It could be said that the summer James Reavis (MPA ’12) spent learning Arabic as part of the Monterey Institute Summer Intensive Language Program (SILP) was transformative, in more ways than one. One day as the program was nearing its end, James said that he made the decision not to lose contact with the “amazing people he had spent the summer with,” and collected their email addresses with the intention to keep in touch. And keep in touch he did. “The Jim Report” started arriving in about one hundred inboxes of his friends and
I taught a seminar in Spring 2010 on Grassroots Leadership for the first time, and this innovative seminar culminated in a Grassroots Leadership Symposium. This Symposium was organized by my students, and many grassroots leaders and some academics who work in the local Monterey area were invited to the Symposium.
Mahabat Baimyrzaeva, Assistant Professor in the Graduate School of International Policy and Management, spent her youth in the libraries of Kyrgyzstan, reading whatever she could get her hands on. While her interests varied, her passion for learning drove her to obtain a doctorate degree in the U.S. Considering Maha's eclectic background, it’s no surprise she is attracted to the Casa Fuente Building.
Adriana Taboada (MPA '11) was born in Peru and spent two years in the field working with immigrants from Latin America before pursuing a Master's in Public Administration. Because the Monterey Institute is one of the most diverse campuses in the United States, our community is important to Adriana. The first thing you will notice about the Morse Building is its crown made of 50+ flags from all corners of the world, each symbolizing the different citizenships that comprise our student body.
In 1999 YuFei Wang (MPA '11) emigrated from Shanghai, China to the San Francisco Bay Area. Today as a public administration graduate student, he teaches workshops on different digital media tools at the Digital Media Commons. A wizard with both design and data, YuFei has combined the two to utilize cutting edge collaboration technologies and to create compelling presentations that stand out at whatever class or conference he may be attending.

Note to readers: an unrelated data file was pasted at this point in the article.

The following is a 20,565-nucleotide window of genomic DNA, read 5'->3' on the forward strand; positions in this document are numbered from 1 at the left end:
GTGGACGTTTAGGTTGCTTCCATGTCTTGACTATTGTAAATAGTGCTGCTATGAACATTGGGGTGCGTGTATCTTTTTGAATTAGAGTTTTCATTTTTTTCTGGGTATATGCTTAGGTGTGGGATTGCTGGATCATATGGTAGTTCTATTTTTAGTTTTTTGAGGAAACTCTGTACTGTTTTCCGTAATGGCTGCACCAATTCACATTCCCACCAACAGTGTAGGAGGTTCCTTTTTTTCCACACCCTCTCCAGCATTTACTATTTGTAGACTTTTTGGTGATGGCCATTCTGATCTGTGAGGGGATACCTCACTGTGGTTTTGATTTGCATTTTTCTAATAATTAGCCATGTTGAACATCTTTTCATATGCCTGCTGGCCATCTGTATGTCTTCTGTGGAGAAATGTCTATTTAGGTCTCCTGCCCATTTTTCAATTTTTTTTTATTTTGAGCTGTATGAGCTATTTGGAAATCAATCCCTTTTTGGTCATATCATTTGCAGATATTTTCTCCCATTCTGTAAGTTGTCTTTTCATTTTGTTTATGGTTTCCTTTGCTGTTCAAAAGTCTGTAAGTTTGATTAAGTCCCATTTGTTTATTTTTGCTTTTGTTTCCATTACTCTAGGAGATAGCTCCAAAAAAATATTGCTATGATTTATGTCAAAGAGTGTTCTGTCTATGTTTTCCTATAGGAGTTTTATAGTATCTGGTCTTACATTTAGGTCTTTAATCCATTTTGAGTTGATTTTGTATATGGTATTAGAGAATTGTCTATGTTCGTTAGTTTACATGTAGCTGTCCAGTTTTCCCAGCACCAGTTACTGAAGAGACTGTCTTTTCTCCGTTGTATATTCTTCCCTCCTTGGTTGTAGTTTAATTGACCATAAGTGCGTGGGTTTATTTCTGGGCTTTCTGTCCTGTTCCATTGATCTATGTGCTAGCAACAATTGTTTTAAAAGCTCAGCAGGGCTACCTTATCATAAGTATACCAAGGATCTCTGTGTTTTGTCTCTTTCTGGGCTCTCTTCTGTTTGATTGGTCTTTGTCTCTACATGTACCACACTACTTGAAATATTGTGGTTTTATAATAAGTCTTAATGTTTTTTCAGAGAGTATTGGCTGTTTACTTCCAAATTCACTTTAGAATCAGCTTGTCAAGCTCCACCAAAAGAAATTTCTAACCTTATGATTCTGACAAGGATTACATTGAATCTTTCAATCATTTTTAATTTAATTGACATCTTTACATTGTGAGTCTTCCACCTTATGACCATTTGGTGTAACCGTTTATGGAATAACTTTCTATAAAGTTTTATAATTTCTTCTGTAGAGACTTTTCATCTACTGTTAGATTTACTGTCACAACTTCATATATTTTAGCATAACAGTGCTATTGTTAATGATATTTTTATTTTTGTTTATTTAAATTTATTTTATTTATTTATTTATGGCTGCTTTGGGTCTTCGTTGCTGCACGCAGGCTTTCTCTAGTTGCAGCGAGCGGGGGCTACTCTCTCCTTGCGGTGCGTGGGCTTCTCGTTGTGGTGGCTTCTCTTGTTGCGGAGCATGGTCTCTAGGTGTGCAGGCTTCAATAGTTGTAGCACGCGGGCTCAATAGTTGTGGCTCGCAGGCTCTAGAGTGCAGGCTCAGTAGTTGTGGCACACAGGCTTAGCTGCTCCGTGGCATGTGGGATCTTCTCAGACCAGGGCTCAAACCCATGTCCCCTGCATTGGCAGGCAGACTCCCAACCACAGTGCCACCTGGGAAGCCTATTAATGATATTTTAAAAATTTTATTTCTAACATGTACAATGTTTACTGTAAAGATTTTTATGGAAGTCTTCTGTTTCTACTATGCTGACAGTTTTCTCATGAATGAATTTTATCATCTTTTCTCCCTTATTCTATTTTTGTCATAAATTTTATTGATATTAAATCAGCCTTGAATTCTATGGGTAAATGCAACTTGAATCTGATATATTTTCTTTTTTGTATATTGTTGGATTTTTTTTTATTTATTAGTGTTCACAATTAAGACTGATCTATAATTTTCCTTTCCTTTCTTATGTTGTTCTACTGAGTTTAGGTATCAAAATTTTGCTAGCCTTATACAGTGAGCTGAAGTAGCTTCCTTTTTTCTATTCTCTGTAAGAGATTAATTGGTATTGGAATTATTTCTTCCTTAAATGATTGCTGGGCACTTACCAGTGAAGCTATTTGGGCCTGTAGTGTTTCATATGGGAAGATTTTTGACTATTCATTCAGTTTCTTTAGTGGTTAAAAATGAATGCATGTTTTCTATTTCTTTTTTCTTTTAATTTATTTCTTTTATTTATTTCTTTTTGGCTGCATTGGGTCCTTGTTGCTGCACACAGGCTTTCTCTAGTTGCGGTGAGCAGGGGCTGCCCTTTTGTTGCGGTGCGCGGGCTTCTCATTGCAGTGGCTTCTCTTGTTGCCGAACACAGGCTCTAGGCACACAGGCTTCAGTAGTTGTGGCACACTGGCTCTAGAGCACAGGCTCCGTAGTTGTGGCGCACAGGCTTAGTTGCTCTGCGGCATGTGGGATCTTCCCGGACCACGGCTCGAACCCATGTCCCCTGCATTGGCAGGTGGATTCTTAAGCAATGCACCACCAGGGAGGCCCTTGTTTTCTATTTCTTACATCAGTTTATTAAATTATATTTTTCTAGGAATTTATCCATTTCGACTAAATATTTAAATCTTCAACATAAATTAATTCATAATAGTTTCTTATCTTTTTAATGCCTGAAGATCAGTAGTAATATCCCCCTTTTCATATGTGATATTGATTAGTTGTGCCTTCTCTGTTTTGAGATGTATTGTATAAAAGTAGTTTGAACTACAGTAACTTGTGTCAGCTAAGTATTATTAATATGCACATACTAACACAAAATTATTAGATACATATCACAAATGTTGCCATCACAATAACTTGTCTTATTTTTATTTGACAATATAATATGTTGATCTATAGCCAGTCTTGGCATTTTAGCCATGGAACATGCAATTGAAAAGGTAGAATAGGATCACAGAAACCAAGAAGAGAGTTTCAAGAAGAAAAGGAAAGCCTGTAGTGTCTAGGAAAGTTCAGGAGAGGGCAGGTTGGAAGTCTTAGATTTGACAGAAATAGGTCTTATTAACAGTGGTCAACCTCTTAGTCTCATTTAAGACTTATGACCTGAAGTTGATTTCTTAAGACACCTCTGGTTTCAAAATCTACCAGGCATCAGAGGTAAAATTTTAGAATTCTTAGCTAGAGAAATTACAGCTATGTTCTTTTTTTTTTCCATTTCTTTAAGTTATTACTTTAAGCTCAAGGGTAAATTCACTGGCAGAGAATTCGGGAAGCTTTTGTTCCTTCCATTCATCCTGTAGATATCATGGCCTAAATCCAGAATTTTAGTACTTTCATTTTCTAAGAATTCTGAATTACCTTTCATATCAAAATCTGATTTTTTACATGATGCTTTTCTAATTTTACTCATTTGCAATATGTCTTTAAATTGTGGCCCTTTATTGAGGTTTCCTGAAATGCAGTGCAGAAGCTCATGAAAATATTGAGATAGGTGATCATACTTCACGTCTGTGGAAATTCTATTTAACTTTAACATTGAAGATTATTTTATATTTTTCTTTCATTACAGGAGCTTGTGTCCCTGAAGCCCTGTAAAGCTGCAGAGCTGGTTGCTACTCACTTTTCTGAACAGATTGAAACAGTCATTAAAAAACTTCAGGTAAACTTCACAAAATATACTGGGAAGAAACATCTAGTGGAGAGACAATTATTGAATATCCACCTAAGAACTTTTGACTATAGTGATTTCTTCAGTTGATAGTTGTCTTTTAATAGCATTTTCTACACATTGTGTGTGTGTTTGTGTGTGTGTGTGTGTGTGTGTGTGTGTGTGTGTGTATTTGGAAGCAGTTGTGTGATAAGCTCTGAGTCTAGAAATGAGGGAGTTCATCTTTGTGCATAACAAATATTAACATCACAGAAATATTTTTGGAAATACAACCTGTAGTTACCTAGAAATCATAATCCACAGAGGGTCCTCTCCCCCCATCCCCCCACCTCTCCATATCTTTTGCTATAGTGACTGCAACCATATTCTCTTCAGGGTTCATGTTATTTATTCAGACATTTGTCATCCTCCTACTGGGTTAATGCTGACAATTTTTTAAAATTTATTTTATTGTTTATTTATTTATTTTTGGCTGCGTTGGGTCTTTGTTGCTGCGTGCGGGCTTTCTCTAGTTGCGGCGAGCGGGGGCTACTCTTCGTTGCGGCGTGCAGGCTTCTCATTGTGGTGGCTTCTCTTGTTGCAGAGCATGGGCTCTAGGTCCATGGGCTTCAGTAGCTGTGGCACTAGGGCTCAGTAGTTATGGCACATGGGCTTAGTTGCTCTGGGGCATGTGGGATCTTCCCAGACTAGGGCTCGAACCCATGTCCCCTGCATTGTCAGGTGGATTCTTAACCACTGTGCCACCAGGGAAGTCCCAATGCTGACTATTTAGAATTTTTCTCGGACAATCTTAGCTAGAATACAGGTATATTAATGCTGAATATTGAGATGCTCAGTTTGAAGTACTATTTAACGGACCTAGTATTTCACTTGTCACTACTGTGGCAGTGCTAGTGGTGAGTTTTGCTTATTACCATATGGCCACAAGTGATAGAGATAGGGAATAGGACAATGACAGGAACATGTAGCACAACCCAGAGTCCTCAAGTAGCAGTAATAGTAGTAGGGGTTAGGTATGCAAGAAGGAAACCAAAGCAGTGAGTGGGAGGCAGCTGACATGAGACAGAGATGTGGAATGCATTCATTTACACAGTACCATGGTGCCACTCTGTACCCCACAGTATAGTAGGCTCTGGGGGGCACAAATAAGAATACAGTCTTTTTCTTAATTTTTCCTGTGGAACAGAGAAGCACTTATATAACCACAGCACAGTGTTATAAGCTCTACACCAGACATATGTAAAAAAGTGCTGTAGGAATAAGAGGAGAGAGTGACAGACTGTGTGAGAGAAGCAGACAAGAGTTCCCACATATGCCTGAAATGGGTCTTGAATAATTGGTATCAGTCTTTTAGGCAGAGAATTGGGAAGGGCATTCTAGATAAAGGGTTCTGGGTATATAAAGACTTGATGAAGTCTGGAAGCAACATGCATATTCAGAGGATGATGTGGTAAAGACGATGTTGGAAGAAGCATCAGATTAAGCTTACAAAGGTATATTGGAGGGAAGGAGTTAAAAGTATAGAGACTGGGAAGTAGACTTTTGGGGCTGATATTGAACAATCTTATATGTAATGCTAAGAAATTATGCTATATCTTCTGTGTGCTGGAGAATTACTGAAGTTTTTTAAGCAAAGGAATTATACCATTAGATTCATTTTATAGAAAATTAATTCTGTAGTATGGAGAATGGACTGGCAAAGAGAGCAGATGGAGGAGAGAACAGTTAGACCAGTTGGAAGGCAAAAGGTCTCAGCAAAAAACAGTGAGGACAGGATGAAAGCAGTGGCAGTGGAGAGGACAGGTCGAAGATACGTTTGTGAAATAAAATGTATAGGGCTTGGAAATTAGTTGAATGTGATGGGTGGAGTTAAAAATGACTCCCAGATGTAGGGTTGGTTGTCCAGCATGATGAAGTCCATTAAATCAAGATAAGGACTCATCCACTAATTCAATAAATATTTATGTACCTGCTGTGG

It wasn’t until I sat down at a coffee shop admist the bustle of Kampala, tired and sweaty from the sensory overload of being a foreigner and a pedestrian in a massive East African city, that it really hit me.
Throughout its history, the Monterey Institute of International Studies has sought to attract the highest caliber of well-qualified, internationally-oriented students. As the Institute’s programs in areas such as international business and international environmental policy have expanded in recent years, a significant number of students who are highly qualified in every other respect to attend MIIS have been rejected because they are unable to meet the language proficiency requirement.
The Monterey Institute‘s Development Project Management Institute (DPMI) and the American University in Cairo (AUC) will launch a new joint 10-day training program next January. The program will be hosted and sponsored by the AUC as part of the memorandum of understanding (MOU) signed by MIIS President Sunder Ramaswamy and AUC President David Arnold last spring.
The September 9 edition of the Monterey County Weekly featured Monterey Institute professor Kelley Calvert’s article “Gulf Stream: The impacts of BP’s oil spill still linger in the Southeast – and Monterey County” as its cover story. Calvert writes about her recent trip to the Gulf, shares her observations and recounts her conversations with locals.
Four Monterey Institute students on three continents worked to give a voice to the voiceless this summer through the 2010 Fellowship for Peace program linking promising graduate students to social change projects in the developing world. Their fellowships were organized and supported by the Advocacy Project, a Washington D.C. based non-profit with the mission of helping marginalized communities tell their story, claim their rights and produce social change.